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"The Desert Song" Combines Melodrama And Attractive Music by Sigmund Romberg

By A. G. C.

A rough Riff Robin Hood is the protagonist in "The Desert Song", a tuneful expose of Mohammedan love-technique now on view at the Majestic Theatre. Yelept "The Red Shadow" (rhymes with "go, snow, or know") this brigand leads his turbaned tenors to several well-earned choral triumphs over Post 13 of the Moroccan Legion.

For a musical play, the action of "The Desert Song" is intricate. Pierre Birabeau, played by Robert Halliday, is known in North African social circles as the half-wit son of Governor-General Birabeau. But this is only an assumed role; among the Riffs, Pierre is really none other than "The Red Shadow", a renegade white man who leads the natives on nocturnal forays. His dual activities are not suspected and they give him a lot of good harmless fun until love arrives in the attractive form of Miss Ethel Louise Wright as Margot Bonvalet, a visiting Parisienne.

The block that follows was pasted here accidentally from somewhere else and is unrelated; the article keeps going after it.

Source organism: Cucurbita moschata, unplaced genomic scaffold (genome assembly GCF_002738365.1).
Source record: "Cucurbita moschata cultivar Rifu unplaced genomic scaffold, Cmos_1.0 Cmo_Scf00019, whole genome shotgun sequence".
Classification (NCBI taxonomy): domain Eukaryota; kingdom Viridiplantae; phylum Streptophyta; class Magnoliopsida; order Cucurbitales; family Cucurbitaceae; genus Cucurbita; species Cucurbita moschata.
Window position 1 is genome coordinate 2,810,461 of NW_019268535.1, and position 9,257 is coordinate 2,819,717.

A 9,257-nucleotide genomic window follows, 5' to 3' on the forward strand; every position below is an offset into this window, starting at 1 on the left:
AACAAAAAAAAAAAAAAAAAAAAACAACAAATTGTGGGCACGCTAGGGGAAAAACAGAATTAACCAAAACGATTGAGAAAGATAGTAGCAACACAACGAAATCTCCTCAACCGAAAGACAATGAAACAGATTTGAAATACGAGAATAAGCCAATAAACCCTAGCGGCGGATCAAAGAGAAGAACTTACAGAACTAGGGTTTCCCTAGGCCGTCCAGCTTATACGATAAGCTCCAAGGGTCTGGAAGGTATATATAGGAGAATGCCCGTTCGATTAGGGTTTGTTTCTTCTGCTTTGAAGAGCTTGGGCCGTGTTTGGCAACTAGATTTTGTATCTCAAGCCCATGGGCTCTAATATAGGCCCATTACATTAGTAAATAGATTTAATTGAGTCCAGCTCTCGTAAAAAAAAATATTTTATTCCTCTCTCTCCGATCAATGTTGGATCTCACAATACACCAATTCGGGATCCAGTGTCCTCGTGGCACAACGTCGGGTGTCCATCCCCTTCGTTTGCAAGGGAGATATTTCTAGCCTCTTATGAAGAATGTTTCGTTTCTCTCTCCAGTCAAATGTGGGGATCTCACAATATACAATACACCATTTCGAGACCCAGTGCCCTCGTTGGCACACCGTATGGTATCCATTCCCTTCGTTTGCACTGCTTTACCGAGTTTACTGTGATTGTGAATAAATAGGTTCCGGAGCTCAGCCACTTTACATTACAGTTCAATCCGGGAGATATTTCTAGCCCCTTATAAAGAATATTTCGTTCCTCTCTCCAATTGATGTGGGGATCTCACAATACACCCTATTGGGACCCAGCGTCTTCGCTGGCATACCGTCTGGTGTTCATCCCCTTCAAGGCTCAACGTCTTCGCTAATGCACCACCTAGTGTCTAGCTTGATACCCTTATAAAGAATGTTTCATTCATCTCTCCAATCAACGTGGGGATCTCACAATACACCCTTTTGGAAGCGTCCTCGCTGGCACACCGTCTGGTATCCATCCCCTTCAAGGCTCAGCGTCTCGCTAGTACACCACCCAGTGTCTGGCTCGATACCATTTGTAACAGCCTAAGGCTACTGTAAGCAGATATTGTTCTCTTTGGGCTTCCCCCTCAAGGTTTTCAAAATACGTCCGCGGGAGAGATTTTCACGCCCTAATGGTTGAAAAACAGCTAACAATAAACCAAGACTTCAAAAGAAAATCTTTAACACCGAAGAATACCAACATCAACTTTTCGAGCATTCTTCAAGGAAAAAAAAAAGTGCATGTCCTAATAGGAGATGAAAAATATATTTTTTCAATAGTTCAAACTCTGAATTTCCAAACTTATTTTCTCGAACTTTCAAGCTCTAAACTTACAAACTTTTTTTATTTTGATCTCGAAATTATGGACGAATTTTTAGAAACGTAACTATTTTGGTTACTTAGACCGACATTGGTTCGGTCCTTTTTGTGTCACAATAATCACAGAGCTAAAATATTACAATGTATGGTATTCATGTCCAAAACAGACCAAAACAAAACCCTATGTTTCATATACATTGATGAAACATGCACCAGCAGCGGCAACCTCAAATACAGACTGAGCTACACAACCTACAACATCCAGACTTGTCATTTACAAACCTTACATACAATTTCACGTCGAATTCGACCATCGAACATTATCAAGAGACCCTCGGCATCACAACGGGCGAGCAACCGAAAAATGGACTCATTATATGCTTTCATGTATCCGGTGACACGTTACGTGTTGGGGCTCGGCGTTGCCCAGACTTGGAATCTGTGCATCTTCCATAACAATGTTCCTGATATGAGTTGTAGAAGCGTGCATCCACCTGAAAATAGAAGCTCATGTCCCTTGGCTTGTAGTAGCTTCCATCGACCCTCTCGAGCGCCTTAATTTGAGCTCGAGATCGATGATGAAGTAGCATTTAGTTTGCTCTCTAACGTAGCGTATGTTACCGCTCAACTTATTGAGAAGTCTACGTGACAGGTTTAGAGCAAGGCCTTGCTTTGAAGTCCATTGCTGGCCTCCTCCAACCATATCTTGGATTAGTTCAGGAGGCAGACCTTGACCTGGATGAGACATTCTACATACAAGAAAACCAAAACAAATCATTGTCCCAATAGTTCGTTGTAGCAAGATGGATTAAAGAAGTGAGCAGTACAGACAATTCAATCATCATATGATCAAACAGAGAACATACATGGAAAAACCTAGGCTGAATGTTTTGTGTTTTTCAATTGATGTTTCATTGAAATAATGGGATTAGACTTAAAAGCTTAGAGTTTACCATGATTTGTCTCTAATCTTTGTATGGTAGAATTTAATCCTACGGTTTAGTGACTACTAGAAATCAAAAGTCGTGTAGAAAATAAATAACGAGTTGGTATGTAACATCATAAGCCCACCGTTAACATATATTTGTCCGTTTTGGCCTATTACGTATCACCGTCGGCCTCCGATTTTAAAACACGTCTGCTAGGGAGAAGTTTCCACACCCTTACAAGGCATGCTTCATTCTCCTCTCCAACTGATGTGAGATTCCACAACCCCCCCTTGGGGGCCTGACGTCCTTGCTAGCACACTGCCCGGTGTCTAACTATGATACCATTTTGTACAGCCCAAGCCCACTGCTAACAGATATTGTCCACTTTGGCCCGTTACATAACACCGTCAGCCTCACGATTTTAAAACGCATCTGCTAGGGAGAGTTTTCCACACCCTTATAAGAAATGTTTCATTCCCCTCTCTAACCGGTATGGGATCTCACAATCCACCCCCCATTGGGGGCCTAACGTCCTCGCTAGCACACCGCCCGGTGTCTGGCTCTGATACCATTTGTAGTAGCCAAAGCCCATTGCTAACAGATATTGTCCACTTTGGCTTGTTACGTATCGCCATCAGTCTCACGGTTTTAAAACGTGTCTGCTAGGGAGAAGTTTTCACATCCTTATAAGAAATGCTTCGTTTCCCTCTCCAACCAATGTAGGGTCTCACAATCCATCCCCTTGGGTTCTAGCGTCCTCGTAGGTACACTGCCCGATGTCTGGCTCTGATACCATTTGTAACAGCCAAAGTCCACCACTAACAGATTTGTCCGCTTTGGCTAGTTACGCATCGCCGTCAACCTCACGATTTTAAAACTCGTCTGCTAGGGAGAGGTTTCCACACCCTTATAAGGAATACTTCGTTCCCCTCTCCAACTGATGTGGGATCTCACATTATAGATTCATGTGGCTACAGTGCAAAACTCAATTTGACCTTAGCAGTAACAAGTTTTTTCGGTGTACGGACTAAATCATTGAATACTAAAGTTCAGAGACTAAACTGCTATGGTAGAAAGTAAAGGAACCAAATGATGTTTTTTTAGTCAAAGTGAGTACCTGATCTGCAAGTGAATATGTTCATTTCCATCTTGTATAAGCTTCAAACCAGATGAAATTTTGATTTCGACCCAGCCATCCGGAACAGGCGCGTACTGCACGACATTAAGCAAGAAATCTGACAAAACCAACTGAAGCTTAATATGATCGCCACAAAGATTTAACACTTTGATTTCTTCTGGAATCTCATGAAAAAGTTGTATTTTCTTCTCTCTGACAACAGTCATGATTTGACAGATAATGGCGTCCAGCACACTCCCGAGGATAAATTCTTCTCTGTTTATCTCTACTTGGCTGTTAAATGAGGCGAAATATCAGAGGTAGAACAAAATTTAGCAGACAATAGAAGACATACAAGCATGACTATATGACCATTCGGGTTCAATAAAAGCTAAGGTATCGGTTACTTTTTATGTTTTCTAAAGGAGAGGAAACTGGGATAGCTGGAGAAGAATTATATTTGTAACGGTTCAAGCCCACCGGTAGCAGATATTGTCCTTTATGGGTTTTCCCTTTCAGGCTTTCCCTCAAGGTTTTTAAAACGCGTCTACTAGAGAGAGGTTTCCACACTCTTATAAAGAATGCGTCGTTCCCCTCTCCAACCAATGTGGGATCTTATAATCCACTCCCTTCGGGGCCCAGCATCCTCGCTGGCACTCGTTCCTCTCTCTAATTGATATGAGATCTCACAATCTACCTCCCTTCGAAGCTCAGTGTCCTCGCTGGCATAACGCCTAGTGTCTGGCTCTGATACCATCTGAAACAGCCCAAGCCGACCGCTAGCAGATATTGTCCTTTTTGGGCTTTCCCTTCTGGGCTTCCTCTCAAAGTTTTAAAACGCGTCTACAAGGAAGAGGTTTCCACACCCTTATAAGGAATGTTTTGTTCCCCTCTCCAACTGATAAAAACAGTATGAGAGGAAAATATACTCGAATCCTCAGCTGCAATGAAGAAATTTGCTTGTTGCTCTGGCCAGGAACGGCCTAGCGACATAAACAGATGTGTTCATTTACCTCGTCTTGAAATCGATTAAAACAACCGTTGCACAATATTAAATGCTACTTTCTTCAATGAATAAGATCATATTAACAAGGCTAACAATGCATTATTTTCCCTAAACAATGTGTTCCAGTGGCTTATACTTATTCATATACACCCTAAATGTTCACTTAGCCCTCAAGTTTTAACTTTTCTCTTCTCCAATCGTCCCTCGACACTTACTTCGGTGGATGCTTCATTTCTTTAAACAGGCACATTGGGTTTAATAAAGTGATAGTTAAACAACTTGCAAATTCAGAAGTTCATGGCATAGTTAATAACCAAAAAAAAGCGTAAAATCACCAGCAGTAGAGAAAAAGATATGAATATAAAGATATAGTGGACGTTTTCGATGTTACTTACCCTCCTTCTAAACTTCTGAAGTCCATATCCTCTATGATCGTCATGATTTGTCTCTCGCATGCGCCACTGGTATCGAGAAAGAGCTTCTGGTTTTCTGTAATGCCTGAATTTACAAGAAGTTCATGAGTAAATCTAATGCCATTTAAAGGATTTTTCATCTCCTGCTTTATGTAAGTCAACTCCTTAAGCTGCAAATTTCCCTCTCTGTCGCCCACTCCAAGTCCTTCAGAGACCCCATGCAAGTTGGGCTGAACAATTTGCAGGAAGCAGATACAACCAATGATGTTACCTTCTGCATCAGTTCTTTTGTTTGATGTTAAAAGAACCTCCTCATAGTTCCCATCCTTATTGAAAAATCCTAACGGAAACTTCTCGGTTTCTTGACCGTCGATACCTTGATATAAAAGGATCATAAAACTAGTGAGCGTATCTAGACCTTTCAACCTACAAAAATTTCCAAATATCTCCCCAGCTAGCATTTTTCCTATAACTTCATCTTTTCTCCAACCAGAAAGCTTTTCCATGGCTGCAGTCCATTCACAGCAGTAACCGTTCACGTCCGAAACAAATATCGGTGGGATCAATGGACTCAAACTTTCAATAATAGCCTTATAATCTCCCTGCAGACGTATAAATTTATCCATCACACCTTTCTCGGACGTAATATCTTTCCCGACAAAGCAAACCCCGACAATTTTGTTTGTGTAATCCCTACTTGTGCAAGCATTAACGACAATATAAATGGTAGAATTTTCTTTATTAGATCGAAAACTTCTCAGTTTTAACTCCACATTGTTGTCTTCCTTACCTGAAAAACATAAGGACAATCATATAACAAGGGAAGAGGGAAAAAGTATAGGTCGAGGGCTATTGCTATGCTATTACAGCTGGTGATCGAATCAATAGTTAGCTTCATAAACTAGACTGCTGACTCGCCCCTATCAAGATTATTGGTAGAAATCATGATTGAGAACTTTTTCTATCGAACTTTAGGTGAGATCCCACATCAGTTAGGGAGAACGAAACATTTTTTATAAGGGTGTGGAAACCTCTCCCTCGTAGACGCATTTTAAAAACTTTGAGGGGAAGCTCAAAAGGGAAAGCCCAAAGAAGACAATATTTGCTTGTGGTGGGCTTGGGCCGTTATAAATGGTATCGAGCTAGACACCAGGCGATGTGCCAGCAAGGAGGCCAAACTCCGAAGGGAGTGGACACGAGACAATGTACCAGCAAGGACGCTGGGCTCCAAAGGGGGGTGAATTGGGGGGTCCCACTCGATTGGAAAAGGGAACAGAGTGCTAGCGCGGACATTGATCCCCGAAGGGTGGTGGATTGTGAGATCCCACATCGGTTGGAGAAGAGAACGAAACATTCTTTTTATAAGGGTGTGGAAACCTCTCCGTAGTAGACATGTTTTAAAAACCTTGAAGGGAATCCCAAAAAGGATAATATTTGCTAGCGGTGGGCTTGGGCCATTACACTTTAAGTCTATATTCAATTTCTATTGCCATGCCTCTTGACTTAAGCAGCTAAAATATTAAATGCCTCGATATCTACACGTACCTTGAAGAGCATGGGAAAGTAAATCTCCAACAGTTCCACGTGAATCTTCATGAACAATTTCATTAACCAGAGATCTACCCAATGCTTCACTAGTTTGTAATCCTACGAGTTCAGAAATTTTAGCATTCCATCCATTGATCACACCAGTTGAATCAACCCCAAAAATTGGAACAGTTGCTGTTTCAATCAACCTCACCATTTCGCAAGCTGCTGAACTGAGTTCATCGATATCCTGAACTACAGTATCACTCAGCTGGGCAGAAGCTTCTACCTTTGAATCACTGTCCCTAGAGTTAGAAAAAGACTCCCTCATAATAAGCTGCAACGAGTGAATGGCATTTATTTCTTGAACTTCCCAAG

Pierre becomes involved when he engineers an abduction--object matrimony--this of Mam'selle Bonvalet. Her fiance and the General, both Legionnaires, turn out in pursuit. It is not until after a hectic harem scene and a few Sahara serenades that "The Shadow" ("Shad", for short) emerges the winner on points: the Parisenne on one arm and a reconciled father on the other.

Eddie Buzzell, as a newspaper correspondent who is captured by "a thousand, no, more than that--ten hundred Riffs," furnishes the amusement. His prayer to Allah, beginning "you know me, Al," is a gem. This comic interpolation, combined with Sigmund Romber's music, suffices to make "The Desert Song" entertainment of the first rank.

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